A descriptive report by Ian Green on his first Ironman triathlon, the first ever attempted and completed by an Ely Runner

On Sunday the 8th July 2007 I took part in and completed what is seen as
one of the toughest single day endurance events, the Ironman Triathlon. The
event consists of a 3.8km (2.4Mile) Swim, 180km (112Mile) Bike, rounded off
with a 42.195km (26.2Mile) Run. The race took part in the most wonderful
and idyllic location of Klagenfurt which is in southern Austria.

The day of the race started at 3:30am with having to be up to eat
breakfast, and get the bus to the start of the event, which was around
5km's from the hotel that we were staying in. The race was gun was due to
start at 7am, hence the early start.

I have to say that I have never felt quite as nervous as I did that morning
standing on the end of a lake with roughly 2450 other people about to start
this event.

Swim  100/2:04

The day started off a little overcast, and it looked like it was going to
be a perfect day for racing.

Not sure this is fair to call it a swim if you are mid packing it! But that
is what they called it anyway. The swim start of an Ironman is a mass
start, so 2450 people all setting off at the same time to try and complete
the distance. It can get a little interesting with people swimming over
each other, grabbing ankles, elbows flying. But after all this I cleared
the water in a reasonable time and in one piece.

T1 change from swim to bike

Out of the water and stripping the wetsuit off, felt good at this point and
was looking forward to the bike

Bike 27.13km/h

By the time we were out on the bike the sun had started to break though the
cloud and the sun had started to beat down, by the end of the first loop,
and by the second the loop the sun was starting to take its toll.

The bike course was a two loop course each of 90km. I think it is fair to
say that the that this was far more challenging then people were expecting,
with two quite long major climbs on each of the loops. I suffered a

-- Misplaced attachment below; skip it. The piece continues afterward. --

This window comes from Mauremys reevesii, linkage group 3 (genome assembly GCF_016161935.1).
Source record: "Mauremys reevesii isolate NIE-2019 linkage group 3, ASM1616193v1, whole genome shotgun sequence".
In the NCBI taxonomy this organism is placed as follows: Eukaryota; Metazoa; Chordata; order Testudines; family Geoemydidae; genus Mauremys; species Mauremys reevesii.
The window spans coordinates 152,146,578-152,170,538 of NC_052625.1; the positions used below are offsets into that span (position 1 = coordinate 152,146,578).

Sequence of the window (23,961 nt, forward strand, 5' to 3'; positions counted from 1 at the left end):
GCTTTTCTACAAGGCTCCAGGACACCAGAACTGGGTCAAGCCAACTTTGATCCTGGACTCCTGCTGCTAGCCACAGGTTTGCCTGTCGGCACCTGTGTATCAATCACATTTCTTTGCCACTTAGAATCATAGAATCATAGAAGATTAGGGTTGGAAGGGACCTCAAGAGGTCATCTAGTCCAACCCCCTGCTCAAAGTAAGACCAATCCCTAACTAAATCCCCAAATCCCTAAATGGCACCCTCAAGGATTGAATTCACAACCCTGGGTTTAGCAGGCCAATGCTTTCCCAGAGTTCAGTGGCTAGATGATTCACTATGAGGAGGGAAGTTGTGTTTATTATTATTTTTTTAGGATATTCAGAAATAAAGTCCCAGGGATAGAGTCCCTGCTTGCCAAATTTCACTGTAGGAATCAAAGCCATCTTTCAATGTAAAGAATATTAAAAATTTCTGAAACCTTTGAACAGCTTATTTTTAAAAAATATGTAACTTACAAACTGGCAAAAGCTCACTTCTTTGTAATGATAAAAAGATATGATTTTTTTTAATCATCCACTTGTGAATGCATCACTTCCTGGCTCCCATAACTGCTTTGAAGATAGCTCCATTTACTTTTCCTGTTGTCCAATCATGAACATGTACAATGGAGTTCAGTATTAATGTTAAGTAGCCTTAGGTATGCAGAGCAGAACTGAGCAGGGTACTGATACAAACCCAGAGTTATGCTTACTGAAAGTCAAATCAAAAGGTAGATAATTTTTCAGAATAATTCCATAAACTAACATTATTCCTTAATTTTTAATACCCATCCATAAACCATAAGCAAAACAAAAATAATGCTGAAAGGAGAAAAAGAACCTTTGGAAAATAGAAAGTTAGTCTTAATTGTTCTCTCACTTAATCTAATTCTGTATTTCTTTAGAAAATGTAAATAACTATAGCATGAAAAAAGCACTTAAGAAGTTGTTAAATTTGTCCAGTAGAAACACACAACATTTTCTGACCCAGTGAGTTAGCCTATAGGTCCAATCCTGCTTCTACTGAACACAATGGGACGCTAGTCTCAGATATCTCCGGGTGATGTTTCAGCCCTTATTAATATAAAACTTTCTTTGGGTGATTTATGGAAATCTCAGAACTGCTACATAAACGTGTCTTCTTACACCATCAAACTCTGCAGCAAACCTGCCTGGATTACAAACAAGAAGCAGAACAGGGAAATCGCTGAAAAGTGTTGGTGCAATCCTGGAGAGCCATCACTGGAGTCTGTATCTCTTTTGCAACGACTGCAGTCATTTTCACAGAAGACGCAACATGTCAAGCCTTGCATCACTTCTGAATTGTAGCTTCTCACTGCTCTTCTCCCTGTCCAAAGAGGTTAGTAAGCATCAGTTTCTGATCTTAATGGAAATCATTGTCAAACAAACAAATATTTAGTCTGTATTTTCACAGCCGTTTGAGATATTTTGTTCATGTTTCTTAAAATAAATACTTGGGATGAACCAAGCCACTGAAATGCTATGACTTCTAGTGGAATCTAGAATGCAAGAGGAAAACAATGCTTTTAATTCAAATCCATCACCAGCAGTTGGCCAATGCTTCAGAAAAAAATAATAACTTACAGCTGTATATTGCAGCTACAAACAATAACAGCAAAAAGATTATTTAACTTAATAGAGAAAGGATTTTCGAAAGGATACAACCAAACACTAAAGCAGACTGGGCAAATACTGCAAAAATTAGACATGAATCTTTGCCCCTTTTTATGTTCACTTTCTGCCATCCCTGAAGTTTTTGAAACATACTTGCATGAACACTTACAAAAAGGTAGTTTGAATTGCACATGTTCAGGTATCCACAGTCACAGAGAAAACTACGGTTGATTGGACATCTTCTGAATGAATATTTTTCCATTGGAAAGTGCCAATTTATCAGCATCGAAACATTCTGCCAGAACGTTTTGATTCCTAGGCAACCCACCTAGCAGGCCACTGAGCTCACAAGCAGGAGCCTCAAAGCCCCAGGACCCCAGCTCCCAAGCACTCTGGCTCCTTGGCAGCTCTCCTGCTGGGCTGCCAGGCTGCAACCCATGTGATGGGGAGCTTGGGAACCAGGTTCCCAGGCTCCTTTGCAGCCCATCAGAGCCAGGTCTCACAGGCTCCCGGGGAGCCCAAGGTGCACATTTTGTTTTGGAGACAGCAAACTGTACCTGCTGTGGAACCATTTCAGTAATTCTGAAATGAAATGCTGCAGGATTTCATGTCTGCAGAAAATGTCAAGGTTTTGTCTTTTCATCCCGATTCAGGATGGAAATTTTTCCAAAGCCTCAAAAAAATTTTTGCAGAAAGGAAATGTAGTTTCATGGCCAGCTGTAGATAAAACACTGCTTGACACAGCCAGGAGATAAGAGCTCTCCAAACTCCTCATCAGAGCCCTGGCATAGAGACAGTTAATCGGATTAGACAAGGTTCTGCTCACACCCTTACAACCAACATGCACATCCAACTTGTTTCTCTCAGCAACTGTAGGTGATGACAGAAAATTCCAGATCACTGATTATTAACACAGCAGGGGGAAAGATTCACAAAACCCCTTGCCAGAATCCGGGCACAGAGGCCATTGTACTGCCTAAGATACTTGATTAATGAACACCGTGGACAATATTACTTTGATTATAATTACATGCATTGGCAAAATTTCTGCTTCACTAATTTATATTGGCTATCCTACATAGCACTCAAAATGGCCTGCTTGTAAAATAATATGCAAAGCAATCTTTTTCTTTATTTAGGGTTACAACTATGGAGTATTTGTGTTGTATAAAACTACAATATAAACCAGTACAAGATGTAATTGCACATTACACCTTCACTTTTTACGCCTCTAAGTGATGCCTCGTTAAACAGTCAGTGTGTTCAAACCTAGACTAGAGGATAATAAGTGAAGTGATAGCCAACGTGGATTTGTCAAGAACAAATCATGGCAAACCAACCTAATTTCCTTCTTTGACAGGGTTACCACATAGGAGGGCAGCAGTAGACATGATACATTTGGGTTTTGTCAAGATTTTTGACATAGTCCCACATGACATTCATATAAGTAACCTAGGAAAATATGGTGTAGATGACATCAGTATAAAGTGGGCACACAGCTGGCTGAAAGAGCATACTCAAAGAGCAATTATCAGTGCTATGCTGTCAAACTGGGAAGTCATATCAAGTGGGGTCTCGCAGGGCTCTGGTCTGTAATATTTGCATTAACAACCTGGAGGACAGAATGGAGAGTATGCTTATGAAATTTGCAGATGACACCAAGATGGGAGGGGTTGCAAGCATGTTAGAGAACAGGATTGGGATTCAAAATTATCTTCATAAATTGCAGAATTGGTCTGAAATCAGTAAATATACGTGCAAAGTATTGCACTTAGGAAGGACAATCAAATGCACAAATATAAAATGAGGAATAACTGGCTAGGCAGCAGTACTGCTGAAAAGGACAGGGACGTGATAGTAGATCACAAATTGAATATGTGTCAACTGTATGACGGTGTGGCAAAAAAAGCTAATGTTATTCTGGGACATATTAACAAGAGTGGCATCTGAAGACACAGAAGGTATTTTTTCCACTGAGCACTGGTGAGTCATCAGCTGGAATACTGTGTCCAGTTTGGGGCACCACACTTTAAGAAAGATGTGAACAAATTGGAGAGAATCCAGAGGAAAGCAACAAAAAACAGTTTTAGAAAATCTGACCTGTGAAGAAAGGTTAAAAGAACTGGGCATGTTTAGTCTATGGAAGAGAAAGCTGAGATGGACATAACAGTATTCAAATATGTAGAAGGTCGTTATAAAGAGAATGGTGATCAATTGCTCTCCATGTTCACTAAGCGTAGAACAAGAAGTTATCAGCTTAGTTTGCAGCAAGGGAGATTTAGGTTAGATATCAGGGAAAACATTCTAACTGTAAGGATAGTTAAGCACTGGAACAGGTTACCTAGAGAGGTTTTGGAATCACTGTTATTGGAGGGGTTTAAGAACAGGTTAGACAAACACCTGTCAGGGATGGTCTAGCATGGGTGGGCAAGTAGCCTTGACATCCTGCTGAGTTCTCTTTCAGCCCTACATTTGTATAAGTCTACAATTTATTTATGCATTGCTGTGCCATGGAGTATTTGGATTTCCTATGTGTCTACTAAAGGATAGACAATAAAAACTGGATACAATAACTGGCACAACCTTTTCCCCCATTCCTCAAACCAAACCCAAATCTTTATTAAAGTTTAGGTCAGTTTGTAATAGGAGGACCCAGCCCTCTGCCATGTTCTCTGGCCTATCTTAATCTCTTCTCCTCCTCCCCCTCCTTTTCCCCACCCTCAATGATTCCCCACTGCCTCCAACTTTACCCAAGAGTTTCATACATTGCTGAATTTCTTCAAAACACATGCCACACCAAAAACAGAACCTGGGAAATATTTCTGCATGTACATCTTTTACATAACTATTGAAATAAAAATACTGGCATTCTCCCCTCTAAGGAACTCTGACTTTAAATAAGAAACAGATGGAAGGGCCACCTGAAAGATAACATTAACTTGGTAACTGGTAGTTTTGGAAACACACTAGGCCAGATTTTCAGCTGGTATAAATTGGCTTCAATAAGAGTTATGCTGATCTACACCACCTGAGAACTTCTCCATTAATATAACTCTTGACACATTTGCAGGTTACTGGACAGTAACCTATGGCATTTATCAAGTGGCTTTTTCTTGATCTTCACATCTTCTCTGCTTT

puncture on the second loop of the bike, which cost me a bit more time then
expected as I managed to refit the already blown tube back into the wheel.
Also on the last long climb of the day I started to feel the effects of the
day in my legs and knew at that point the run was going to be an
interesting affair.

T2 change from bike to run

Came into T2 not feeling that bad and sort of looking forward to the next
part of the day. As I was getting my run shoes on managed to a few words
with another guy also doing his first Ironman, and we both wondered what we
were doing.


To say I hit a wall would be understatement of how I felt when I tried to
start to run as I left T2, I started slowly or what I felt was slowly. But
all I could do was feel the pain in my legs, my heart rate raising and my
breathing becoming short and harsh. With this I started to walk, this was
not going to beat me at this stage of the day! I tried to run a few more
times, but each time I felt my heart rate going up once again, so instead I
just walked as quickly as my legs would carry me to cover the distance.
With this I just pushed on until the finish.

The sun again was strong on the run, but as the day due on the day started
to cool and it made the run/walk a little easier.

To say to finish an Ironman is a dream come true is not giving it justice.
To come down the finishing chute on the red carpet with people on both
sides cheering and clapping you is amazing, and the only thing I can
describe it to is like, is to say it must be the same feeling as winning an
Olympic gold medal. If anyone is thinking of giving one of these events
ago, I would say do it. In fact I have already signed up to go and race
again at Ironman France in June 2008.

                                                                                      Ian Green 7/2007